A proposal to ask Florida voters whether they want to impose term limits on school board members lost some momentum Wednesday, as the state Senate Rules Committee postponed its vote on the measure just moments before its sponsor was set to make closing remarks seeking support.
The idea of limiting board members to two consecutive four-year terms had won narrow passage in its first two Senate stops. Its House companion found much broader bipartisan backing on its way to the full lower chamber.
But the proposed constitutional amendment would need a three-fifths majority in both bodies to get to the voters. In the 40-member Senate, the 17-member Rules Committee was viewed as a trial run for whether SJR 274 could approach the needed 24 votes.
As the panel debated the issue, Senate Republican leader Kathleen Passidomo conducted some informal polling and found tepid support, bill sponsor Sen. Dennis Baxley told the Tampa Bay Times. Several were getting negative feedback from officials back home, Baxley said, and suggested they weren’t on board with the bill as written.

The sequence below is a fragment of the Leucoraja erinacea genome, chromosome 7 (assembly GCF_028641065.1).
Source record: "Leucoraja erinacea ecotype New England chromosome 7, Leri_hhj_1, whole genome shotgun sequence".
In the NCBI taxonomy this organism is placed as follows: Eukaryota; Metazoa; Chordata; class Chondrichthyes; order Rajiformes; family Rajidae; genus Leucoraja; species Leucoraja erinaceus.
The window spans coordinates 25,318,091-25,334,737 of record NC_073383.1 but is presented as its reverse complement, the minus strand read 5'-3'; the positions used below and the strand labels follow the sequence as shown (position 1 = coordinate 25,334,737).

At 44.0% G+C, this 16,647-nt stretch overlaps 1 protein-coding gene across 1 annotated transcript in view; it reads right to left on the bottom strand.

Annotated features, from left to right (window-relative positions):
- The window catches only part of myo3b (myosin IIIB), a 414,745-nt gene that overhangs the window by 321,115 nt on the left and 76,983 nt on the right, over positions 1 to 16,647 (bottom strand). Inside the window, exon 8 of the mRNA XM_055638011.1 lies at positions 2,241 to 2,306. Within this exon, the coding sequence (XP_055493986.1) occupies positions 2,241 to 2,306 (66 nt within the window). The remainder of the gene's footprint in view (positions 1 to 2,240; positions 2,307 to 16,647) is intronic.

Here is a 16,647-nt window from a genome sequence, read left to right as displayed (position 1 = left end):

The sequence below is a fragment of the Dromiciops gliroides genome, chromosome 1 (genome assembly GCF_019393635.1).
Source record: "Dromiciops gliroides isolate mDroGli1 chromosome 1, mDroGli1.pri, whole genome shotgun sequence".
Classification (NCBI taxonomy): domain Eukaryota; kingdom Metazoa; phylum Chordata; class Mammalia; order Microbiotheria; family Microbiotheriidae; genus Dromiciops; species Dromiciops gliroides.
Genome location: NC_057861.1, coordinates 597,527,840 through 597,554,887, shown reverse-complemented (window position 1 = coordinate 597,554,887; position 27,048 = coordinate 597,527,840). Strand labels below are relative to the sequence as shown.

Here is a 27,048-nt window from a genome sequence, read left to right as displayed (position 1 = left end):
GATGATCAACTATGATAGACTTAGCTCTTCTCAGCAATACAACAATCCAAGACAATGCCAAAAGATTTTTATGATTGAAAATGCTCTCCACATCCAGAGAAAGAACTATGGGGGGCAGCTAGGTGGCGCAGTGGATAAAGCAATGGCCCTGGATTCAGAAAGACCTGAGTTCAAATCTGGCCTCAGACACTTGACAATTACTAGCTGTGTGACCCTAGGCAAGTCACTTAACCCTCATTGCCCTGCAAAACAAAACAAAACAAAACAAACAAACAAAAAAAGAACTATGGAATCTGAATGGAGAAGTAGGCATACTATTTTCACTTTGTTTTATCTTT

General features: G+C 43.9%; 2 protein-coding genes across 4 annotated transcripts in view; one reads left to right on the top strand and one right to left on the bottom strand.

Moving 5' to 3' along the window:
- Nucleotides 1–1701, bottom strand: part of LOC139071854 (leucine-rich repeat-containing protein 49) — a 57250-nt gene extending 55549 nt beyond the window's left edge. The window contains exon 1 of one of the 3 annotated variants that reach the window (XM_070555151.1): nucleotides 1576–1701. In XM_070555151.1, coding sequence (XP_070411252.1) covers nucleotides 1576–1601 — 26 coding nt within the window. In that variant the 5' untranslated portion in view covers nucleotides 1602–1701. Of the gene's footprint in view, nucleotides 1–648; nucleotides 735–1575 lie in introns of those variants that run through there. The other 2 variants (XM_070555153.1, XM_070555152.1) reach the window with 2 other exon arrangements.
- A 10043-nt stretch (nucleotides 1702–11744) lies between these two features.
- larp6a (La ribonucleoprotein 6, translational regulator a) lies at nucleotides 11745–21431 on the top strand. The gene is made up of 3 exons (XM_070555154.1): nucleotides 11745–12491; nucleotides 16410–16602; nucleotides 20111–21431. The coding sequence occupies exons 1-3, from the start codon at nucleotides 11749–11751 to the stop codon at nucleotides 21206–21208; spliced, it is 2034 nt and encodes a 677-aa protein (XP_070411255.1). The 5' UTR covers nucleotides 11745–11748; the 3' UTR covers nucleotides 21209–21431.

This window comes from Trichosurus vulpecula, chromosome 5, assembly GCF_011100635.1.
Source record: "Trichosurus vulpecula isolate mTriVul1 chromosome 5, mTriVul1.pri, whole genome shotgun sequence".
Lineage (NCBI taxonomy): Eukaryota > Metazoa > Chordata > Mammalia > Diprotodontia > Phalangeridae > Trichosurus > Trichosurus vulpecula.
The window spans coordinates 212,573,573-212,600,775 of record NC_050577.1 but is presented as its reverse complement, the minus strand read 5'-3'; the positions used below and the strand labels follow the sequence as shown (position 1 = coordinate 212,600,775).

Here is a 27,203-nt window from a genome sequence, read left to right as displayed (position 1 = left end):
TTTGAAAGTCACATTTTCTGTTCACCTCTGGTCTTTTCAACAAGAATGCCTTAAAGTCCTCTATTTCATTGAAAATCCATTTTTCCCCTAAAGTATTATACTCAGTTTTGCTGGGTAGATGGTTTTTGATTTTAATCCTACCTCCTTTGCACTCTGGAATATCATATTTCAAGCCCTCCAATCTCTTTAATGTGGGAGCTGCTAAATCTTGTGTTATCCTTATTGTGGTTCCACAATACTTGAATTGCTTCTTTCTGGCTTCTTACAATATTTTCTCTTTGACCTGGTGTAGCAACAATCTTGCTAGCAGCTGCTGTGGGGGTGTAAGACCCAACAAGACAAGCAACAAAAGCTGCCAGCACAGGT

Some signaled a willingness to go with three four-year terms, he said. Others were open to the idea of holding separate elections in each county, rather than one statewide ballot that would enforce term limits upon all counties.
“It’s a pretty tough call for incumbents,” said Baxley, who admitted to not being a big fan of the proposal himself. “Incumbents are unlikely to vote for anything against incumbency.”
He said Passidomo called for the temporary postponement of the bill to leave room for winning added backing.
“We’ll have a few conversations to see if there’s some consensus to put something together,” Baxley said. “We may come up with an amendment they like. But we’re running out of committee meetings.”
HJR 229, an identical measure, has been placed on the House calendar since March 28 but has not been considered.
The Constitution Revision Commission attempted to ask voters in November 2018 whether they wanted school board term limits, but the state Supreme Court removed the question from the ballot amid concerns over other parts of the three-pronged question known as Amendment 8.